My intention was to set up a space for midwives to work out of, coordinate volunteers, and raise funds for traveling volunteers to get there to serve. In early October, 3 midwives traveled with me across the 4 states to set up a space in camp. We arrived late, the night before Indigenous People’s day. Monday was filled with planned direct-action activities, but all I was concerned about was checking in with local medic and healer groups about what kind of resources they had, orienting ourselves to where each camp was located, the nearest hospital and town, and what kind of health care issues people in camp were getting care for. After discussions with health care volunteers, we got confirmation that midwifery care was in-fact needed and wanted.
Despite our best efforts, we were unable to set up a space to see women out of and so after 1 week in camp, my midwife partner and I drove home and left 2 midwives in camp to set up the clinic. The work they both did to secure a yurt, supplies, and building relationships with the medic healers was monumental to our success.
Over the course of 3 months, midwife volunteers came through camp providing care to anyone and everyone. Although, I wasn’t able to provide direct care to those in camp, I spent many hours at home coordinating with volunteers, raising funds, and sometimes calling in prescriptions of antibiotics for women. Volunteers checked in with me almost daily. As much as I wanted to be in camp working alongside them, I had a busy practice at which I was on call for births 24/7 and a busy clinic to attend to. I certainly felt conflicted about being needed in two places, so I made myself available to both of my communities near and far. You could say my body was home, but my heart was in Standing Rock.
Some volunteer midwives stayed in camp for weeks and returned multiple times through December. If it wasn’t for them and their dedication, our presence in camp would not have been as successful as it was. Volunteer midwives created a welcoming space where tea’s were shared with visitors and a comforting space for those returning from direct action activities. They saw the swell of people come through camp change day to day. If you can think about the millions of people who don’t have health insurance and the luxury of a community that will claim them, midwives, nurses, doctors, and herbalists took care of them there. Women sick with colds, women fleeing unsafe relationships, individuals with mental illness, women with reproductive health issues, all were taken care of.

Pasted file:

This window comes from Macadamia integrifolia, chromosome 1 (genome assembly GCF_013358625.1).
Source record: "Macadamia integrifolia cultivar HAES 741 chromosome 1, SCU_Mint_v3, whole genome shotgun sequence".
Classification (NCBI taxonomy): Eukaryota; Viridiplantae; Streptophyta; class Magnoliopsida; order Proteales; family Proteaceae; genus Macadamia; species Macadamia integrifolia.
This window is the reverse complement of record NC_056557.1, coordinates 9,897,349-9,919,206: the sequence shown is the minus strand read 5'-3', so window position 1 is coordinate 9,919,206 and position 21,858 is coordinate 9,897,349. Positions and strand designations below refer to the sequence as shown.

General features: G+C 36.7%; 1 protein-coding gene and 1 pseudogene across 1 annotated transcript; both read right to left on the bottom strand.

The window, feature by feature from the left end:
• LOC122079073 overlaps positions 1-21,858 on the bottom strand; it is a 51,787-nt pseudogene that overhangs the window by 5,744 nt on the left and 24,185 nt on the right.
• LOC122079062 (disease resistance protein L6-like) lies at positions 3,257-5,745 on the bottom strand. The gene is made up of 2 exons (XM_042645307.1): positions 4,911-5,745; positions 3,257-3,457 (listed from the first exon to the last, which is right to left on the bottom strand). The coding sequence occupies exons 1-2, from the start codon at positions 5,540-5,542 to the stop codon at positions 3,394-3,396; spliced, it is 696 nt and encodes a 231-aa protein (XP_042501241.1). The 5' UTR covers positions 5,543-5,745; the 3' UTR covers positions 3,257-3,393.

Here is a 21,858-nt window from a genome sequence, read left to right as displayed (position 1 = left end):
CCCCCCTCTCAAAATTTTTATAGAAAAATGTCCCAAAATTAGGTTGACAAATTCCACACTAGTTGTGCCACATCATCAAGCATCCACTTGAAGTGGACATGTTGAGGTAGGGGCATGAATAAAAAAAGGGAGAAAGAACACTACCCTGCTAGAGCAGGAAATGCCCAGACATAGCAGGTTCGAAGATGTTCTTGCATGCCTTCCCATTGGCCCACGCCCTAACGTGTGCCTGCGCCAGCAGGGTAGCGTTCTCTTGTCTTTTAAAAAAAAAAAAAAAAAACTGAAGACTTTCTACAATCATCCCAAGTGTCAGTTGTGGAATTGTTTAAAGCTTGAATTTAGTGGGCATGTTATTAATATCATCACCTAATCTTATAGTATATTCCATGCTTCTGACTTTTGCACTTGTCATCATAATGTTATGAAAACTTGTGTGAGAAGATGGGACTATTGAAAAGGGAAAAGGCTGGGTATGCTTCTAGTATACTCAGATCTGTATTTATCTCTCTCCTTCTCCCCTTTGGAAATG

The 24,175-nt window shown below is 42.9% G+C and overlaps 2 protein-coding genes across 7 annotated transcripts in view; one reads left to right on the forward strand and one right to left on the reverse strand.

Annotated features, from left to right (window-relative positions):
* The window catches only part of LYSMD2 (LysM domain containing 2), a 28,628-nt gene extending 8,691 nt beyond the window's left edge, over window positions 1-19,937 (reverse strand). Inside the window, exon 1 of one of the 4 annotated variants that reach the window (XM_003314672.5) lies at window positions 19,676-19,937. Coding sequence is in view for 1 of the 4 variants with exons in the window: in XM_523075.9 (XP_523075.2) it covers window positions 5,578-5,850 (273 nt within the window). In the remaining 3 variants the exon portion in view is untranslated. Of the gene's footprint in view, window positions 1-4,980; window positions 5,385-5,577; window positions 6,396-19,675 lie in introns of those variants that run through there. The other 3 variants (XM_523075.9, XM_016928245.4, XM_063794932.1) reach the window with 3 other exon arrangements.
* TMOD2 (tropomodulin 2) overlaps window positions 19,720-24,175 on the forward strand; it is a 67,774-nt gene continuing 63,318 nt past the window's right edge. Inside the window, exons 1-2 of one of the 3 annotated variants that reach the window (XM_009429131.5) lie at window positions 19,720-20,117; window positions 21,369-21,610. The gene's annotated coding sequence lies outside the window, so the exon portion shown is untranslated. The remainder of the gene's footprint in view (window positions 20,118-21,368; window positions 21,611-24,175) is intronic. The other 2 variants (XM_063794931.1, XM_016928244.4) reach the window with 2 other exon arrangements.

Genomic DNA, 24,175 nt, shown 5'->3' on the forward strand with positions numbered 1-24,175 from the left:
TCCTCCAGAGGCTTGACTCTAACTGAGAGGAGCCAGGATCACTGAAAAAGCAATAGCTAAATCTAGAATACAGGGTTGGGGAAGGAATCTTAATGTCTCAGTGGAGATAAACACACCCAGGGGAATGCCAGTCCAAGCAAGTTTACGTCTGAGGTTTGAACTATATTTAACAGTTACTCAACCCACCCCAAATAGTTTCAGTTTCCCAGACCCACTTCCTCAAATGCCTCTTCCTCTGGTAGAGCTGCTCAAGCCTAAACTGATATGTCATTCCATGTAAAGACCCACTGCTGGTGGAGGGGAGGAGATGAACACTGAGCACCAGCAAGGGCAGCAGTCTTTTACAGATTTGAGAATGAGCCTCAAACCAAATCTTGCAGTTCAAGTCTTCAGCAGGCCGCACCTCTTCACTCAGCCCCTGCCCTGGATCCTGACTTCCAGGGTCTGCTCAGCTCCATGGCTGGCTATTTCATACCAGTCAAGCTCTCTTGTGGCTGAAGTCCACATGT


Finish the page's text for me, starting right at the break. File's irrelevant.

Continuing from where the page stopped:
That list doesn’t do justice to those who were taken care of in camp, but it certainly does reflect a larger population of people around the country that do not have health insurance or the financials means to get their basic healthcare needs met.
It also brings up questions of what is our sovereign rights to serve our communities outside of the political, financial, and institutional systems set up to oppress us? Providing women’s health care in a state that has no regulatory laws around midwifery and doing so on sovereign land. When do tribes begin to enact their sovereignty to provide healthcare to their communities, outside of the U.S. governments regulations? These were questions I have been mulling over since Standing Rock. They are also questions I don't have answers to.
I know my Standing Rock story is one of many and really only a small piece of my experience there. I wanted to tell my personal story here so that you know that Indigenous midwifery is not confined to a clinic, a home, a hospital, birth center, or completely regulated, it’s what you make it. Skills to save a life are important, but skills to walk with your community as it heals or as it fights for it's resources-are cornerstones to being an indigenous midwife. For me, Indigenous midwifery was my call to act and my answer to the War Cry of the people.